What is the name of the book and when was it published?
Spoon and the Moon was published in 2012.
What’s the book’s first line?
“Most Holstein cows do not live in 19th century mansions.”
What’s the book about? Give us the “pitch”.
Recent winner of the IndieReader Discovery Award for LGBT fiction, gold medal winner of the international eLit Awards and third place winner of the Best App Ever Awards, Spoon and the Moon is a whimsically risqué fairytale. This interactive book for adults has clever animations, a hot soundtrack by musicians from Europe and North America, all woven through a magical storyline. Once again, Wickedly Sisters have created a wildly imaginative story full of humor, a twinge of tenderness and a heaping of unexpected turns.
Finally, after years of “slicing and dicing hearts better than any Roncomatic product, Lil was ready to try love on again.” Yes, love again, despite the adoration of her precious spoon. Here is a cast of unique characters that include a lactose intolerant cow, a devious little dog, a two-fingered hero and a lying pair of panties. But, watch out . . . this Wishing Star isn’t cute or cuddly, and while everyone will have wishes come true, wishes are tricky and fate is undependable, if not murderous.
What inspired you to write the book? A particular person? An event?
Spoon and the Moon was inspired by a brush with death. In 2003, Margaret had major surgery on her back. Unfortunately, the procedure left her with a stubborn staph (MRSA) infection in the spine. The surgeon ordered an I.V. antibiotic and we quickly found out that she was extremely allergic to this medication as she swelled up like a blueberry, kind of like that kid in Charlie and the Chocolate Factory (sorry no YouTube videos). After a few days in the hospital, they transferred Margaret to a nursing home. Usually three out of five succumb to this particular bug and fortunately we didn’t know at the time how close she was close to dying. Nonetheless, we recognized that the circumstances were grave.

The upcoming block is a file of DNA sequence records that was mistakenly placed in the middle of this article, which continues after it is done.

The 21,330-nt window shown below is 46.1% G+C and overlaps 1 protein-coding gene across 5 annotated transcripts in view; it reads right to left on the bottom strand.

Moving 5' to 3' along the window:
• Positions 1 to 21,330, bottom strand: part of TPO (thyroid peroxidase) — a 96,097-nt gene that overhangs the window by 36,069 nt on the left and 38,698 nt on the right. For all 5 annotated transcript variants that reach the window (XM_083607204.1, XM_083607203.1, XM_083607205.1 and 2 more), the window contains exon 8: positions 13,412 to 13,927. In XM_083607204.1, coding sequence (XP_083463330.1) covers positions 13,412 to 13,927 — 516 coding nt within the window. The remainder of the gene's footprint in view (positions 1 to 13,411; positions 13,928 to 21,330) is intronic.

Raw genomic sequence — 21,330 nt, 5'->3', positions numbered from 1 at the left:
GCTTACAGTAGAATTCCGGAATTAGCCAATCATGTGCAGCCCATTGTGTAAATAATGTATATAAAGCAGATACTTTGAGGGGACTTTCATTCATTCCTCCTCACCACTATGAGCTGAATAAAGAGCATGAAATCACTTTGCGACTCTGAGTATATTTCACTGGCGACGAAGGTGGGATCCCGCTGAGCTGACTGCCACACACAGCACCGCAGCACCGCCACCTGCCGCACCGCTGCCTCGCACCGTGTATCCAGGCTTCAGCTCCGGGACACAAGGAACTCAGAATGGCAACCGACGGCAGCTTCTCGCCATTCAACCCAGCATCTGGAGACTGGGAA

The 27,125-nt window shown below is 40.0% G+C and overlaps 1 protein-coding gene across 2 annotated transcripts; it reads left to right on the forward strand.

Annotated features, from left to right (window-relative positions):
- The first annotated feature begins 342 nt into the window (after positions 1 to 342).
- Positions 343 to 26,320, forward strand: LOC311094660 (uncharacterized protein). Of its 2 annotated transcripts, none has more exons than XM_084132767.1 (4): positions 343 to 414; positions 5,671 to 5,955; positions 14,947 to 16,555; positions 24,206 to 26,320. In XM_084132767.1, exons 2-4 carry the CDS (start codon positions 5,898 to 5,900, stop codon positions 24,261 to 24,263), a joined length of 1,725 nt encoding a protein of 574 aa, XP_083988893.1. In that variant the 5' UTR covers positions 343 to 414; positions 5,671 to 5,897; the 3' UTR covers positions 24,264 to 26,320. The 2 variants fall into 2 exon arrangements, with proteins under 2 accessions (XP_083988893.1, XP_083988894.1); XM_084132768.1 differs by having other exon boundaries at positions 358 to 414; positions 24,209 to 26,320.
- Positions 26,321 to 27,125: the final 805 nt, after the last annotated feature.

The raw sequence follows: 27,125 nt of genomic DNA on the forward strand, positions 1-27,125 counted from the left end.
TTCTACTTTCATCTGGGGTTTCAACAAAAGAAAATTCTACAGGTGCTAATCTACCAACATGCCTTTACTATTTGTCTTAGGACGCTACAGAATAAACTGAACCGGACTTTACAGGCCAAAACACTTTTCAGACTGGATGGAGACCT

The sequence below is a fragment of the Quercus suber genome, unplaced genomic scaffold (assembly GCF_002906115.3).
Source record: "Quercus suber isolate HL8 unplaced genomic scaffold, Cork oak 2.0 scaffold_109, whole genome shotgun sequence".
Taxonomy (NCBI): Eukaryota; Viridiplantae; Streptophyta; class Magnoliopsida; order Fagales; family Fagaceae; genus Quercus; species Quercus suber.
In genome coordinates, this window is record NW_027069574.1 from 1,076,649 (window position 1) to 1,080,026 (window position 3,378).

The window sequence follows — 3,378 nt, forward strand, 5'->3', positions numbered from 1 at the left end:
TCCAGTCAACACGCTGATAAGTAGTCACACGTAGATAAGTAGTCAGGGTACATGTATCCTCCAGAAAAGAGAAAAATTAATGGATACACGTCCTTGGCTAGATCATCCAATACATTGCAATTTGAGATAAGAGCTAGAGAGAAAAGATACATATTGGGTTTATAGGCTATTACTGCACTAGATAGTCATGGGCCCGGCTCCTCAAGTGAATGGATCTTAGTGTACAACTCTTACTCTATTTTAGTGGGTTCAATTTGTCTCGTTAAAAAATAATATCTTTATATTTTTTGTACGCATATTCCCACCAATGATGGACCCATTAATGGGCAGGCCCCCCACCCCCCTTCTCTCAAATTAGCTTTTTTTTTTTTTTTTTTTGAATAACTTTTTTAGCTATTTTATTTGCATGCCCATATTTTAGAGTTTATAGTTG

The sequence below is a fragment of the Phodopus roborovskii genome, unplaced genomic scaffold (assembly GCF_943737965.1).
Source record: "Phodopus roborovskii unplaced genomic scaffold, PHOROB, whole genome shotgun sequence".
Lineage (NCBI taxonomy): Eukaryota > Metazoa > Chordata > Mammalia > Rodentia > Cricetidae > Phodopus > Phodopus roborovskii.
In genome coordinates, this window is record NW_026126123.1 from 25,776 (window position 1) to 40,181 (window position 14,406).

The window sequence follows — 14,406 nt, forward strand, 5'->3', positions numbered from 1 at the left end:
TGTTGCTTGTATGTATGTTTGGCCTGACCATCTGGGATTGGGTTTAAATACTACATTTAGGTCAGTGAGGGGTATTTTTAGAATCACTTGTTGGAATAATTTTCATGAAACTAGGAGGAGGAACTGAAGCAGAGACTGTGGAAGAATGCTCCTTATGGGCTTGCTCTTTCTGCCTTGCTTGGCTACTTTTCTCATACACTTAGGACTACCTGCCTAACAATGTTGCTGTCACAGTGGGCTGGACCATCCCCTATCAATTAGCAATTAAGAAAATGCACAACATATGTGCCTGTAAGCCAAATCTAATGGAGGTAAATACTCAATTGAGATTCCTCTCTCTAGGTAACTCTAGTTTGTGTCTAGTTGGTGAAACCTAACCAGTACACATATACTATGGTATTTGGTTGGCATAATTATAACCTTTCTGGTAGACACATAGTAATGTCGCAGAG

“When things get bad, we get laughing!” So Marie began writing vignettes and calling me (Margaret) in the evenings at the nursing home. The staff would come to my room, put me in a wheelchair, and roll me down to the front desk phone, where I would listen to Marie’s latest story. Everyone wanted to know why I was laughing so hard—but I couldn’t tell—some bits were naughty.
Every night, without fail, Marie would call me, and it is hard to explain how much I looked forward to these calls. I would close my eyes and instantly be transported into a different world, no longer bound to this earth by invisible cords of pain. As I slowly healed, those vignettes took on a life of their own, eventually morphing into Spoon and the Moon. It became clear that writing and editing the stories with Marie was a segue in our lives, taking us in an entirely new direction. We renamed ourselves Wickedly Sisters and began writing fiction full-time.
As the prologue to our book reads, “This story was written so that one woman could laugh herself well . . . and she did!”
What’s the most distinctive thing about the main character? Who-real or fictional-would you say the character reminds you of?
“What makes love stay?” All the residents of Spoon and the Moon at one time or another asked that question. The spoon thought selfless devotion stayed love, the bowl believed love stayed for great sex, the drag queen was certain it took an effervescent personality, the Two-Fingered hero said, “It takes courage!” The bitter dog didn’t believe in love, the mute giant prayed that it was God’s will that love would stay. Elsa, the cow, knew love couldn’t stay, so it was best to be alone, and Lil, our main character, thought, “I figure that if love stays, it’s probably just dumb luck. But, lately I’m thinking that when we stop believing that anything is possible, that’s when things start becoming impossible.”
Yes, the characters in Spoon and the Moon are an odd assortment. However, their struggles for love and fulfillment are universal. As the cow sobs one evening, “ My dreams are only haunting nightmares of wishes I can never have.”
What’s the main reason someone should really read this book?
Spoon and the Moon is the first in an entirely new art form—exploring the confluence of the visual, musical and literary arts. Media Voyagers traveling through this book will get an early glimpse into the direction literature will be moving throughout the 21st century.